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Perspective: The strength of a hummingbird

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The hummingbirds are on their way.

All summer long I have marveled at their iridescent beauty, their speed, their lightness of flight as they darted amidst my flowers or to and from my hummingbird feeder. Often I have heard the whir of their wings before I have seen them. Wings that beat 4,000 times a minute can do that.

Some of these tiny, feathered friends will travel over 1,000 miles often to Central America or Mexico as they migrate south for the winter. Hearts that beat over 1,260 times per minute can do that.

In addition, hummingbirds are capable of Olympic-style maneuvers such as hovering or flying up and down, not to mention they are the only bird to fly backwards. And although they weigh less than a nickel, hummingbirds can cross hundreds of miles of open water non-stop, often battling fierce winds or heavy storms. An innate desire to persevere and succeed can do that.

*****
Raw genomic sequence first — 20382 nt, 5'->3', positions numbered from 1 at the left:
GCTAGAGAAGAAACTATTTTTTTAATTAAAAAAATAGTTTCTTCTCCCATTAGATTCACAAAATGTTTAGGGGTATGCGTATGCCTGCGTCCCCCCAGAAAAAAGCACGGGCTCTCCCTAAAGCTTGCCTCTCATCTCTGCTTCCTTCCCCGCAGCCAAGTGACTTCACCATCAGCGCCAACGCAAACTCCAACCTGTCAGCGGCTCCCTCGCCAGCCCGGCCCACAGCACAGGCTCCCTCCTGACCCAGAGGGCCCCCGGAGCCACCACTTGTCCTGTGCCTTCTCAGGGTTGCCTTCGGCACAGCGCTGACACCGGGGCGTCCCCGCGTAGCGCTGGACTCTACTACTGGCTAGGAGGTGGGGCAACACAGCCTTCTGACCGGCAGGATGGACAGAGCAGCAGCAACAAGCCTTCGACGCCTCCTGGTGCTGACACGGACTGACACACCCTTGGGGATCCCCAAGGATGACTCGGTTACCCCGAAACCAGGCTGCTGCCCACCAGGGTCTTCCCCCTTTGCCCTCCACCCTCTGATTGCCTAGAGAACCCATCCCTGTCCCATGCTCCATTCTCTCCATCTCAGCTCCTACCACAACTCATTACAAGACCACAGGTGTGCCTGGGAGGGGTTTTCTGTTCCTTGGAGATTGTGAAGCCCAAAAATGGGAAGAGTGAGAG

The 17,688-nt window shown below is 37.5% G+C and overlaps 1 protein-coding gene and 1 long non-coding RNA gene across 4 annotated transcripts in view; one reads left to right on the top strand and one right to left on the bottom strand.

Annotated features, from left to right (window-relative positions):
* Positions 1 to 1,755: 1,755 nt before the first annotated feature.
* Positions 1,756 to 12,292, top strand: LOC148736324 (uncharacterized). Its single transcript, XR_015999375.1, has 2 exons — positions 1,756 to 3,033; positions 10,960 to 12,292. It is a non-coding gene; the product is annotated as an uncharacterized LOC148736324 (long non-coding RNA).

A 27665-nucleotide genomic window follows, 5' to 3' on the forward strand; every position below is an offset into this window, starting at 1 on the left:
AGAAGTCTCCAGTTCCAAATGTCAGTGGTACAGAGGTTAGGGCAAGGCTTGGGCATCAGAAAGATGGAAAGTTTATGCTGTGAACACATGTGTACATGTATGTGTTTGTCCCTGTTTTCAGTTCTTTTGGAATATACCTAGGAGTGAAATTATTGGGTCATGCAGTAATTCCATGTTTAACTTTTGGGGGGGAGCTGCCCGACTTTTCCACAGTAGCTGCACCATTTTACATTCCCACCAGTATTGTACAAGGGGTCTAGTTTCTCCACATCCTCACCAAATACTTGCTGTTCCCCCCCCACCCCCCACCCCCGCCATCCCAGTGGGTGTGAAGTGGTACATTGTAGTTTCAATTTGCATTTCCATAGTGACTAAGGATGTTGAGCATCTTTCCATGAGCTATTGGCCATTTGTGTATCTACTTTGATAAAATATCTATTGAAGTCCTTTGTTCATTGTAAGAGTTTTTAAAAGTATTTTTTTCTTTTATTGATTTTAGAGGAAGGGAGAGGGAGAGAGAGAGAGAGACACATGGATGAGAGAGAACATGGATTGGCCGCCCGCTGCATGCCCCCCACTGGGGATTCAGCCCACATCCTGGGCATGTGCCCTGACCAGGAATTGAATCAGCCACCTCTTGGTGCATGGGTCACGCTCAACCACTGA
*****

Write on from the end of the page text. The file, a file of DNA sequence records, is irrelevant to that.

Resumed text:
So, in many ways, the hummingbird’s strength reminds me of the strength of our students and teachers as they journey into a new school year. In other words, amazing! For despite continued complications from the Pandemic, the multiple challenges to educational curriculum and books, the horror of Uvalde and other school massacres, our teachers and students return resolute, determined, and brave enough to begin again. Dedicated teachers and students fortified with souls of compassion can do that.

So dear teachers and students as you fly forth into this new school year, remember the grace, beauty, and strength of the hummingbird. And although the hummingbird has miraculous abilities, nothing compares to the inspiring strength that is in each of you.

Marnie O. Mamminga has been a professional essayist and features writer for more than 20 years.